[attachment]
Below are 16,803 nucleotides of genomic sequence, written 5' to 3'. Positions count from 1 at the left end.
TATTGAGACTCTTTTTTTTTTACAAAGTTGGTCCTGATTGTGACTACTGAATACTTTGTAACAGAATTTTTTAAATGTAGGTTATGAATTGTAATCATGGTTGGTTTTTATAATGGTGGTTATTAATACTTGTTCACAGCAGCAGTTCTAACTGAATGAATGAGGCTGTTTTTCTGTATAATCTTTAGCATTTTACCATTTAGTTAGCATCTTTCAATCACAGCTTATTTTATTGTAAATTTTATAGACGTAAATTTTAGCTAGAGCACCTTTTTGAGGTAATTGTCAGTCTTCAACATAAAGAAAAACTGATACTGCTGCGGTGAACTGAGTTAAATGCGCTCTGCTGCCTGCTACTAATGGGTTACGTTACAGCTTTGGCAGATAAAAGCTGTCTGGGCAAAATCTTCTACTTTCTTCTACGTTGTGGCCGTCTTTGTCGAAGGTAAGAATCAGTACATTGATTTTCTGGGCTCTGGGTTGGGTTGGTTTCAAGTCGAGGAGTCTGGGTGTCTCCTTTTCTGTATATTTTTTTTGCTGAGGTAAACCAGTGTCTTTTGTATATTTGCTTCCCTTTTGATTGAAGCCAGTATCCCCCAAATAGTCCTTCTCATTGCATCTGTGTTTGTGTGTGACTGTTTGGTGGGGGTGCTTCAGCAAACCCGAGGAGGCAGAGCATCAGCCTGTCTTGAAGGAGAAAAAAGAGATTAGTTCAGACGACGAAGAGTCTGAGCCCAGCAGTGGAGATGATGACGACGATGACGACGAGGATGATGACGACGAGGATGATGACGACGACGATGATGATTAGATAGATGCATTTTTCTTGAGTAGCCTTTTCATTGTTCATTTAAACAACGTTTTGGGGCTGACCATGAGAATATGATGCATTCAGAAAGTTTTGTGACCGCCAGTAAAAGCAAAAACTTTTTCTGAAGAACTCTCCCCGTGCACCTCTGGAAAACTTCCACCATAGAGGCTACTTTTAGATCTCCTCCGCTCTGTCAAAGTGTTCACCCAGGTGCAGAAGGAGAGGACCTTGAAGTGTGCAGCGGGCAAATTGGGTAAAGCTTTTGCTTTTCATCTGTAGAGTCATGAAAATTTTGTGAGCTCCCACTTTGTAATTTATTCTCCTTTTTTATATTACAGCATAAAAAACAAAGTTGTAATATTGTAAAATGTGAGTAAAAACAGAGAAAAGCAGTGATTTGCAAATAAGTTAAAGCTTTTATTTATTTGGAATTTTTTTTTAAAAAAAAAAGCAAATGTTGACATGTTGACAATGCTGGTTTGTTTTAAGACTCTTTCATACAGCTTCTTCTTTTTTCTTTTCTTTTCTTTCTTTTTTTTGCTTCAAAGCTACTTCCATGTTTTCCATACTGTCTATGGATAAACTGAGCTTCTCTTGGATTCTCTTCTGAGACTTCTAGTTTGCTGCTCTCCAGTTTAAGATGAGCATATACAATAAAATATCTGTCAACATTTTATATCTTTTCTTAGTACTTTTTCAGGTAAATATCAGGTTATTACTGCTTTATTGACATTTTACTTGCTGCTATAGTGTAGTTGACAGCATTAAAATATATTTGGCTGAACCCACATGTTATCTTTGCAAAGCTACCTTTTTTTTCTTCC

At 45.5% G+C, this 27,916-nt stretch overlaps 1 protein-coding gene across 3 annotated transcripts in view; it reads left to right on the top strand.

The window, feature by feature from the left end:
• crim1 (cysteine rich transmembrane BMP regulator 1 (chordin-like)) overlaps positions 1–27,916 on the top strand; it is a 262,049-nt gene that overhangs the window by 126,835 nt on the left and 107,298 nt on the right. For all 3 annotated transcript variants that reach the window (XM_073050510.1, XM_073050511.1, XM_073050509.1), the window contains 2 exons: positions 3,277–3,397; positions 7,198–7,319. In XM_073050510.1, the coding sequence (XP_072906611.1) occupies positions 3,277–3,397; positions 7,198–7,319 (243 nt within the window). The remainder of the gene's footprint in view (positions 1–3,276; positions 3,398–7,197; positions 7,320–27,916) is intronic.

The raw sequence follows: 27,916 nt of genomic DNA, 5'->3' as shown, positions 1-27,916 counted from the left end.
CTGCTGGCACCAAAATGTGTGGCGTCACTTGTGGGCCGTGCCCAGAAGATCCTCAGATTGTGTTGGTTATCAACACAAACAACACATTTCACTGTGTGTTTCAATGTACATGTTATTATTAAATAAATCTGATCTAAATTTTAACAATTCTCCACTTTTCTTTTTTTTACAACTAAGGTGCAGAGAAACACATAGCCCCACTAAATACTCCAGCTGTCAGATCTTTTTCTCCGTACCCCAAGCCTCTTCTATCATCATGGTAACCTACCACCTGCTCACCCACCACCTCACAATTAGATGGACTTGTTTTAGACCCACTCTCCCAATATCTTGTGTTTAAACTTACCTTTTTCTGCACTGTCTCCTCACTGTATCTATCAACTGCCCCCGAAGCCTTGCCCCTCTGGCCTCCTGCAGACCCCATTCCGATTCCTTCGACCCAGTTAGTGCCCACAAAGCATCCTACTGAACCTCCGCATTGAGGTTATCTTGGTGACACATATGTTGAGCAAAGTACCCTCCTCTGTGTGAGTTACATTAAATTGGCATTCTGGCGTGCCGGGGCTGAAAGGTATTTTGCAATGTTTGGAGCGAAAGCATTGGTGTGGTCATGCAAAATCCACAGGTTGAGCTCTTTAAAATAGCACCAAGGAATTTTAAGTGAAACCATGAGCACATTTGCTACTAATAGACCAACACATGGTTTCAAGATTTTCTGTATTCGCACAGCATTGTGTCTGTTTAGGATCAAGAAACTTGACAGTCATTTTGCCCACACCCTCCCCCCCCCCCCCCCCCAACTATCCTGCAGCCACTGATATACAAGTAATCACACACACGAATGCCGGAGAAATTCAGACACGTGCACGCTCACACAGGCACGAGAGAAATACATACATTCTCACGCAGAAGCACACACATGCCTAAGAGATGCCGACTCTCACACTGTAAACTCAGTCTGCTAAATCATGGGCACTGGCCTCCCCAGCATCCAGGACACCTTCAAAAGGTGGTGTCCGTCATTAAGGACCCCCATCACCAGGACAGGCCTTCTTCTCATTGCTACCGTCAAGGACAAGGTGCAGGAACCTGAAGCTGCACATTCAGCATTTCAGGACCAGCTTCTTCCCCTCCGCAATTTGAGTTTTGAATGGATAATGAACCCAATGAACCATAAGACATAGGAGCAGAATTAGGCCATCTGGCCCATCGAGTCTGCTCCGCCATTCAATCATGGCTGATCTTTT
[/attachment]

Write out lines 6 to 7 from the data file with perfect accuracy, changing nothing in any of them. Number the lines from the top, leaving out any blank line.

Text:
The raw sequence follows: 27,916 nt of genomic DNA, 5'->3' as shown, positions 1-27,916 counted from the left end.
CTGCTGGCACCAAAATGTGTGGCGTCACTTGTGGGCCGTGCCCAGAAGATCCTCAGATTGTGTTGGTTATCAACACAAACAACACATTTCACTGTGTGTTTCAATGTACATGTTATTATTAAATAAATCTGATCTAAATTTTAACAATTCTCCACTTTTCTTTTTTTTACAACTAAGGTGCAGAGAAACACATAGCCCCACTAAATACTCCAGCTGTCAGATCTTTTTCTCCGTACCCCAAGCCTCTTCTATCATCATGGTAACCTACCACCTGCTCACCCACCACCTCACAATTAGATGGACTTGTTTTAGACCCACTCTCCCAATATCTTGTGTTTAAACTTACCTTTTTCTGCACTGTCTCCTCACTGTATCTATCAACTGCCCCCGAAGCCTTGCCCCTCTGGCCTCCTGCAGACCCCATTCCGATTCCTTCGACCCAGTTAGTGCCCACAAAGCATCCTACTGAACCTCCGCATTGAGGTTATCTTGGTGACACATATGTTGAGCAAAGTACCCTCCTCTGTGTGAGTTACATTAAATTGGCATTCTGGCGTGCCGGGGCTGAAAGGTATTTTGCAATGTTTGGAGCGAAAGCATTGGTGTGGTCATGCAAAATCCACAGGTTGAGCTCTTTAAAATAGCACCAAGGAATTTTAAGTGAAACCATGAGCACATTTGCTACTAATAGACCAACACATGGTTTCAAGATTTTCTGTATTCGCACAGCATTGTGTCTGTTTAGGATCAAGAAACTTGACAGTCATTTTGCCCACACCCTCCCCCCCCCCCCCCCCCAACTATCCTGCAGCCACTGATATACAAGTAATCACACACACGAATGCCGGAGAAATTCAGACACGTGCACGCTCACACAGGCACGAGAGAAATACATACATTCTCACGCAGAAGCACACACATGCCTAAGAGATGCCGACTCTCACACTGTAAACTCAGTCTGCTAAATCATGGGCACTGGCCTCCCCAGCATCCAGGACACCTTCAAAAGGTGGTGTCCGTCATTAAGGACCCCCATCACCAGGACAGGCCTTCTTCTCATTGCTACCGTCAAGGACAAGGTGCAGGAACCTGAAGCTGCACATTCAGCATTTCAGGACCAGCTTCTTCCCCTCCGCAATTTGAGTTTTGAATGGATAATGAACCCAATGAACCATAAGACATAGGAGCAGAATTAGGCCATCTGGCCCATCGAGTCTGCTCCGCCATTCAATCATGGCTGATCTTTT